Anderson Silva Remains MMA’s Biggest Enigma

Written by Tom Ngo
April 11th, 2010

UFC Middleweight Champion Anderson Silva

If Anderson Silva intended to dominate the headlines following his title defense at UFC 112, the middleweight king certainly got his wish. While Hollywood claims any publicity is good publicity, Octagon brass want no part of this nonsense.

“This was a historic event for us,” company president Dana White said at the post-fight presser. “The arena tonight was incredible. The energy was amazing, and to end it the way that we did was an embarrassment. I’m so blown away and disgusted and saddened.

“As mad as I am right now, he’s still one of the most talented guys in the business.”

And there lies the caveat …

For his third straight title defense, the baddest 185-pounder on the planet appeared more interested in showboating than elbowing.

After calling Demian Maia out in the opening rounds for not engaging, Silva was the one that spent the championship stanzas circling the Octagon refusing to throw. Not only did this enrage fans, who booed the champ for much of the 5thRound, but White went absolutely ballistic after witnessing Silva’s sideshow act.

“The Spider” now owns a dominant 26-4 professional record and is prefect through his last 12 scraps. Saturday’s win over Maia marked his seventh consecutive title defense, a UFC record.

Clearly, the separation between he and the middleweight field has never been wider – and unfortunately Silva knows it. In fact, he appears completely bored at 185-pounds. For whatever reason, Silva isn’t fighting with the same veracity he did in his two light heavyweight contests.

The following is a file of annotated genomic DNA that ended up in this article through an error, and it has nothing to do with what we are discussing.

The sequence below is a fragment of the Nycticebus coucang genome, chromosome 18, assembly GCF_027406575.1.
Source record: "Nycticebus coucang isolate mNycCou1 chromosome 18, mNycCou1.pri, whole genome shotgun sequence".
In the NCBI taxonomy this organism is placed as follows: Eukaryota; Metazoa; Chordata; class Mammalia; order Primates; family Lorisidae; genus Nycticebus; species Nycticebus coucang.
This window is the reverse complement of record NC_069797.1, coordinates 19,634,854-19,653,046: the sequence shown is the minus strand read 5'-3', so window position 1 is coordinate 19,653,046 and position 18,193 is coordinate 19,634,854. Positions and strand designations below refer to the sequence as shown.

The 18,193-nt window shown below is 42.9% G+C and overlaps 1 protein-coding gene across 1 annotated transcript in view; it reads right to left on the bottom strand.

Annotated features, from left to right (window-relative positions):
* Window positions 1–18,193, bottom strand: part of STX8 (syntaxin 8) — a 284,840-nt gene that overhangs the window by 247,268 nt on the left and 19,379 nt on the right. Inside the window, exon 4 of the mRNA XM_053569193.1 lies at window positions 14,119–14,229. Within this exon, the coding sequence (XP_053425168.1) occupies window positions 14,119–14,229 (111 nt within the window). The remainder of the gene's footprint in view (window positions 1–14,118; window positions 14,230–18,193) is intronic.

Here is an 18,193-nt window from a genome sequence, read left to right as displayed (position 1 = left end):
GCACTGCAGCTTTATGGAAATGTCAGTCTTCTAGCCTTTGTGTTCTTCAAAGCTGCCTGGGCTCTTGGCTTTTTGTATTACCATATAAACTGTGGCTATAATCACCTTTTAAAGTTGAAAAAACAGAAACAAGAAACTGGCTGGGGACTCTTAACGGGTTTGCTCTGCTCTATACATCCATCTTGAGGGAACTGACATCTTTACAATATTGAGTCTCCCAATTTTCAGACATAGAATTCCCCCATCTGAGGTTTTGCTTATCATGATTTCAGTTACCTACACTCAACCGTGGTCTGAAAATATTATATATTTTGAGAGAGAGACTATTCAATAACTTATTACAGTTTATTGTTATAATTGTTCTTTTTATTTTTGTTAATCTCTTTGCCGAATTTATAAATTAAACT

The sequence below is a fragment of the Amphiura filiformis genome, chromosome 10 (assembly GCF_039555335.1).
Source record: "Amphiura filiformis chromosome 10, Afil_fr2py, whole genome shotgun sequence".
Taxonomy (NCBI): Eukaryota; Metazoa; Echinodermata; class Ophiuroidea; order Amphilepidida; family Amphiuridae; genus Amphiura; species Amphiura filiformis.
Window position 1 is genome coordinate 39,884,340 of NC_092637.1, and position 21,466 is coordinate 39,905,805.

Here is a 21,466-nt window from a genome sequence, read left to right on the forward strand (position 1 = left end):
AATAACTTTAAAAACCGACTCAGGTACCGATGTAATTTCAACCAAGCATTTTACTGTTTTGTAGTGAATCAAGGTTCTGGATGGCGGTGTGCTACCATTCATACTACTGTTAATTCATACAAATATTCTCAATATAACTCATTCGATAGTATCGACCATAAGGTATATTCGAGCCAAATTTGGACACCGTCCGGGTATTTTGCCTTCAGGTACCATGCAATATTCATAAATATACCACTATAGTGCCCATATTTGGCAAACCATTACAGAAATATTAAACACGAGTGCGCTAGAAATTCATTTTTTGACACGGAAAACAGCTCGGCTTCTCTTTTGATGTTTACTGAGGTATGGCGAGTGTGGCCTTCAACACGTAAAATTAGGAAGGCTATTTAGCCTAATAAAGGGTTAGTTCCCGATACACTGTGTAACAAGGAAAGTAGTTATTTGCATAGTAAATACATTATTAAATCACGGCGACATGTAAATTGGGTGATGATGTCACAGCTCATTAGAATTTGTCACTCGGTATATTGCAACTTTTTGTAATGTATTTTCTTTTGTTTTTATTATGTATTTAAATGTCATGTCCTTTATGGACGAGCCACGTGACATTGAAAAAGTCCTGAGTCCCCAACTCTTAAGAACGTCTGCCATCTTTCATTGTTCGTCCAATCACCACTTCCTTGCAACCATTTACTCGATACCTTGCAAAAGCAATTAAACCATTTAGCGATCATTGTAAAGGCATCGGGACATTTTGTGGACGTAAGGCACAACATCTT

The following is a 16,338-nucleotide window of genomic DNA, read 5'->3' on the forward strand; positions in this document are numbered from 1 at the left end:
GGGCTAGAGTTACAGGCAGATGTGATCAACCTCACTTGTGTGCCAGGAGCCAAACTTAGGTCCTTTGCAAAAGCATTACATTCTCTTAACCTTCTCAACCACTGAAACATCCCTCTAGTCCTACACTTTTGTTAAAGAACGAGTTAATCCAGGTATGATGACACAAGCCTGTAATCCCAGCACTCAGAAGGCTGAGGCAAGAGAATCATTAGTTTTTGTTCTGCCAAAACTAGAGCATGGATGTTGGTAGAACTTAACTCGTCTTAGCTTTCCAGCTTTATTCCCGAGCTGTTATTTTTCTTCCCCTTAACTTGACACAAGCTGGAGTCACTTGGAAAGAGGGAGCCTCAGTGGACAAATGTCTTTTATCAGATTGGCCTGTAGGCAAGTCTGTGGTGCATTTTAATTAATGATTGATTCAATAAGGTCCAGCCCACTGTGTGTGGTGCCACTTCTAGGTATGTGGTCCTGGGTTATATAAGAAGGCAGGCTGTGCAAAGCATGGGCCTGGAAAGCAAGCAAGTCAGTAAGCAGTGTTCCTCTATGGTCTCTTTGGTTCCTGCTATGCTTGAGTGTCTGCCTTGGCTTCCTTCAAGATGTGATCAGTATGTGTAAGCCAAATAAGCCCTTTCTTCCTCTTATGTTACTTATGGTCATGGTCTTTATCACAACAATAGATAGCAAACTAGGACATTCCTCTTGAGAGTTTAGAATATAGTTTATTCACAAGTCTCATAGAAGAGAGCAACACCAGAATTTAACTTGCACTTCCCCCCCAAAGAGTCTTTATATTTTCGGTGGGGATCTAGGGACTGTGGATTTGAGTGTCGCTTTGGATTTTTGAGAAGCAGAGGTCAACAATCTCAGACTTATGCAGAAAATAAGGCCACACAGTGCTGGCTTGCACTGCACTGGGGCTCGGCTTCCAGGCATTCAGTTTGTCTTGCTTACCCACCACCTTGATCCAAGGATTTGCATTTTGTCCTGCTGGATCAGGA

MMA’s most efficient striker toyed with Patrick Cote at UFC 90 before the Canadian blew out his knee in the 3rdRound. At the time, it was the furthest anyone had taken the Brazilian in a UFC affair.

Not much was made of his lackluster performance against Cote because he had been immaculate in the Octagon up to that point, however he followed that up with an uninspired unanimous decision effort over Thales Leites at UFC 97 that really started the murmurs.

That was the first time White was forced to atone for his superstar’s less than superb game.

“I personally apologize for what happened tonight,” White said after Silva’s title bout against Leites. “You guys know this is not what the UFC was built on. This is not the way fights usually go.”

Sandwiched between those uneventful championship victories were two spectacular 205-pound fights, which saw Silva put James “The Sandman” Irvin and Forrest Griffin to sleep in a combined 4:24. That’s correct, together, Irvin and the former champ couldn’t make it past an entire round against the pound-for-pound king.

What infuriates most is that it appears as though he’s taking his talent for granted, depriving fans of witnessing supreme mixed martial arts talent.

Why else does he refuse to cash-in a winning lottery ticket?

Michael Jordan once said that a primary reason he was able to stay motivated every single night was because he knew somewhere, somebody was watching him for the very first time and MJ wanted to make sure he didn’t disappoint them.

Silva didn’t appear as concerned about living up to expectations when asked if he regretted his actions during the UFC’s Middle East debut.

“The way I feel is my mission was completed. I came in and dominated the fight,” Silva matter-of-factly said. “I don’t feel like I owe anyone an apology right now. Sometimes fights turn out good, sometimes they turn out bad.”

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